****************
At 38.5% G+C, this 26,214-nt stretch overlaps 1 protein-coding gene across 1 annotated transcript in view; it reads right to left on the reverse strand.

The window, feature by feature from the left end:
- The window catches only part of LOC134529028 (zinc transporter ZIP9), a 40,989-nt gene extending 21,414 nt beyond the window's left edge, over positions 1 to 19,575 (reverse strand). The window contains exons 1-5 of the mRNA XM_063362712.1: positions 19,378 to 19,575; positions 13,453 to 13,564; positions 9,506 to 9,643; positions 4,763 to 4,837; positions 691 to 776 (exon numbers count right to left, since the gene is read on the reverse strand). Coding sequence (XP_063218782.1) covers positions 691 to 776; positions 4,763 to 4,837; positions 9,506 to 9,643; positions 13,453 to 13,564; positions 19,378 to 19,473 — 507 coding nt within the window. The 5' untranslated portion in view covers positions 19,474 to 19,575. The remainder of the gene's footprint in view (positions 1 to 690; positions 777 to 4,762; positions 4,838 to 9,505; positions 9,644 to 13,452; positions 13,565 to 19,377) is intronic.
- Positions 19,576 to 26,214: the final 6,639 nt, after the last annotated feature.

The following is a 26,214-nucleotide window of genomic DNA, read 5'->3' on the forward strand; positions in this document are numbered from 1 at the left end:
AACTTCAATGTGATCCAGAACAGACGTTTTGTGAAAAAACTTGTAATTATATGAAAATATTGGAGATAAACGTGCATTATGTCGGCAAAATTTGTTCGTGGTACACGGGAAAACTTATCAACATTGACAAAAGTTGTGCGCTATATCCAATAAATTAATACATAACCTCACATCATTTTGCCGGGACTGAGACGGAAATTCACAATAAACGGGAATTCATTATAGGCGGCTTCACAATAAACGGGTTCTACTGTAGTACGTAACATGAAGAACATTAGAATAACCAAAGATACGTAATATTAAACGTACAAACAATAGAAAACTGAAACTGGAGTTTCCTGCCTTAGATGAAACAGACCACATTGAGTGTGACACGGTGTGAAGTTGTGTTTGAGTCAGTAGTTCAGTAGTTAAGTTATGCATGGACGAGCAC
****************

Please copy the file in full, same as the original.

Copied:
At 38.5% G+C, this 26,214-nt stretch overlaps 1 protein-coding gene across 1 annotated transcript in view; it reads right to left on the reverse strand.

The window, feature by feature from the left end:
- The window catches only part of LOC134529028 (zinc transporter ZIP9), a 40,989-nt gene extending 21,414 nt beyond the window's left edge, over positions 1 to 19,575 (reverse strand). The window contains exons 1-5 of the mRNA XM_063362712.1: positions 19,378 to 19,575; positions 13,453 to 13,564; positions 9,506 to 9,643; positions 4,763 to 4,837; positions 691 to 776 (exon numbers count right to left, since the gene is read on the reverse strand). Coding sequence (XP_063218782.1) covers positions 691 to 776; positions 4,763 to 4,837; positions 9,506 to 9,643; positions 13,453 to 13,564; positions 19,378 to 19,473 — 507 coding nt within the window. The 5' untranslated portion in view covers positions 19,474 to 19,575. The remainder of the gene's footprint in view (positions 1 to 690; positions 777 to 4,762; positions 4,838 to 9,505; positions 9,644 to 13,452; positions 13,565 to 19,377) is intronic.
- Positions 19,576 to 26,214: the final 6,639 nt, after the last annotated feature.

The following is a 26,214-nucleotide window of genomic DNA, read 5'->3' on the forward strand; positions in this document are numbered from 1 at the left end:
AACTTCAATGTGATCCAGAACAGACGTTTTGTGAAAAAACTTGTAATTATATGAAAATATTGGAGATAAACGTGCATTATGTCGGCAAAATTTGTTCGTGGTACACGGGAAAACTTATCAACATTGACAAAAGTTGTGCGCTATATCCAATAAATTAATACATAACCTCACATCATTTTGCCGGGACTGAGACGGAAATTCACAATAAACGGGAATTCATTATAGGCGGCTTCACAATAAACGGGTTCTACTGTAGTACGTAACATGAAGAACATTAGAATAACCAAAGATACGTAATATTAAACGTACAAACAATAGAAAACTGAAACTGGAGTTTCCTGCCTTAGATGAAACAGACCACATTGAGTGTGACACGGTGTGAAGTTGTGTTTGAGTCAGTAGTTCAGTAGTTAAGTTATGCATGGACGAGCAC